Radio Astronomy is a direct descendant of Amateur ("ham") radio.
Following Guglielmo Marconi's (photo below) successful transatlantic communications in 1901, commercial use of radio mushroomed. Ships were equipped with radio, huge commercial stations were set up to handle intercontinental messages after the fashion of the telegraph companies, and many other uses were found for the new technology.
In those days, it was thought that the only really useful frequencies for long-range communication were the very low frequencies, or the very long wavelengths. Thus, when the first government regulations were imposed on radio in 1912, the amateur operators ("hams"), whose interest in radio was personal and experimental, rather than commercial, got the short end of the stick. They were given the use of wavelengths of 200 meters and shorter - roughly the frequencies above the current AM broadcast band. These were generally thought useless for long-range communication.
|Gugliemo Marconi in 1896|
The wavelength restrictions were rather loosely enforced prior to U.S. entry into World War I in 1917, when all amateur and other non-government use of radio was shut down. When amateur operations resumed in 1919, it was much more imperative to abide by the rules, so the hams had to find out just what they could do with the short waves.
Starting in 1921, amateurs made concerted, organized efforts to communicate across the Atlantic with short waves. In December of 1921, an amateur station in Connecticut was heard by an American amateur sent to Scotland with state-of-the-art receiving equipment. On November 27, 1923, amateurs in the U.S. and France made the first transatlantic two-way contacts on shortwave frequencies. In the following two months 13 European and 17 American amateur stations had made two-way transatlantic shortwave contacts. Within a year, amateurs had communicated between North and South America, South America and New Zealand, North America and New Zealand, and London and New Zealand.
These accomplishments proved beyond a doubt that ionospheric refraction could enable world-wide communication by shortwave radio. Further amateur experiments showed that, by using a variety of frequencies in the shortwave region (3-30 MHz), long-range communication could be maintained both day and night. In addition, the shortwave communications were accomplished with transmitters of only modest power, unlike the giant, many-kilowatt transmitters needed for long-range communication at the lower frequencies.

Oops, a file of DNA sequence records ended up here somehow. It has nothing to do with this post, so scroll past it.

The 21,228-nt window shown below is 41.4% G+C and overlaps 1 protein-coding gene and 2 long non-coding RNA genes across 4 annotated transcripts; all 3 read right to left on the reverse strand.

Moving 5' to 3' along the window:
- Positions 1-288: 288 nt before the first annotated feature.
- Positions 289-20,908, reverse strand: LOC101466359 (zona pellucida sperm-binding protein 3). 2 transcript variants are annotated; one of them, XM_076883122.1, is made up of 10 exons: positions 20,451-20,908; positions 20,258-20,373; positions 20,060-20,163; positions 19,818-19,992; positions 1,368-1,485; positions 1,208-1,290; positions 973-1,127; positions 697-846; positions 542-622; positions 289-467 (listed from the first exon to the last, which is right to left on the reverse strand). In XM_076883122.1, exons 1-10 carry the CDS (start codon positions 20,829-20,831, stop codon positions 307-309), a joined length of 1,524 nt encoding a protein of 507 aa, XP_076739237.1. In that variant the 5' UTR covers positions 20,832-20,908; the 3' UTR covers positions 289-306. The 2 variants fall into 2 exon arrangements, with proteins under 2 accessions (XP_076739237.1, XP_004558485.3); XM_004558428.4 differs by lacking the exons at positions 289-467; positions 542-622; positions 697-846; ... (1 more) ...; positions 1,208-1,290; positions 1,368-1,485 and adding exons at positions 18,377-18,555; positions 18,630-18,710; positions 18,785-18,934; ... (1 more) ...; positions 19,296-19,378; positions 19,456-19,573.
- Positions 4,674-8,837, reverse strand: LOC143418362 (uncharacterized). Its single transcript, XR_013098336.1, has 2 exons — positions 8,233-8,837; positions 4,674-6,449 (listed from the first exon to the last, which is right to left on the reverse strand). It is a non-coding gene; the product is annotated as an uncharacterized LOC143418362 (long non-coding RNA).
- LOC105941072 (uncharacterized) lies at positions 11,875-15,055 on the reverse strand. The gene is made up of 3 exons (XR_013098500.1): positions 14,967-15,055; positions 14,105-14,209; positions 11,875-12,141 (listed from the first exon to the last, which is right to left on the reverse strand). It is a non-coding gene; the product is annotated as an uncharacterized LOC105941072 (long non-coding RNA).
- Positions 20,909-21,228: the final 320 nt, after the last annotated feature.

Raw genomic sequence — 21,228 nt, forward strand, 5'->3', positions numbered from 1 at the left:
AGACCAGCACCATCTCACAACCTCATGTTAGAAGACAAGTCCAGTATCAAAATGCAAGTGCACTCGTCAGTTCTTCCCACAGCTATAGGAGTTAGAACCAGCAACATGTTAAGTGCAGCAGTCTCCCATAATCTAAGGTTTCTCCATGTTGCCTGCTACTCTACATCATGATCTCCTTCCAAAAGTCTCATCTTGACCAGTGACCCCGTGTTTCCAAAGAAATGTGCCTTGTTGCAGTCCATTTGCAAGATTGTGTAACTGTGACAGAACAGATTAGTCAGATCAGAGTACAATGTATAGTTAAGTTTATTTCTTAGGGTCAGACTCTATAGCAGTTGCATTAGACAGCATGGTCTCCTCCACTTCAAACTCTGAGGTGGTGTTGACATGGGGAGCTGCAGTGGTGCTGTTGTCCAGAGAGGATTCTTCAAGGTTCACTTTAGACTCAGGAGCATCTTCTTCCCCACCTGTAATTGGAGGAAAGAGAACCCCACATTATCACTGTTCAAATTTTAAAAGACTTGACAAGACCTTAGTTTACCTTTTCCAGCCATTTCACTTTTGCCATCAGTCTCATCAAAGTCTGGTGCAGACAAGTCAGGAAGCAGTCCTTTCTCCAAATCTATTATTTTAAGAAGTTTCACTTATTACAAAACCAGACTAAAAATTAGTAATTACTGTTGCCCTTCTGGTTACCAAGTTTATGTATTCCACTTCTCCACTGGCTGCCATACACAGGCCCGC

Naturally, once the hams showed the value of shortwave radio, many commercial firms became interested. One of these commercial interests was the telephone company, which thought that shortwave links might be used to carry intercontinental telephone calls, saving the expense of laying cable on the ocean floor. However, as any ham or shortwave listener today knows, shortwave communication is subject to much noise and static. The telephone company sought to identify and find ways to mitigate this noise.
At AT&T Bell Labs in New Jersey, a young radio engineer named Karl Jansky (left) was given the task of identifying the sources of shortwave noise. He built a highly directional antenna to work at about 22 MHz, and began to make systematic observations. Most of the noise he found was due to thunderstorms and other terrestrial causes. However, he found one source of static that seemed to appear four minutes earlier every day. As most amateur astronomers know, that is a telltale sign of something beyond the Earth. Indeed, what Jansky had found was radio noise emitted from the center of our own Milky Way Galaxy. He discovered this in 1932 and announced it in 1933. His announcement was reported on the front page of the New York Times on May 5, 1933.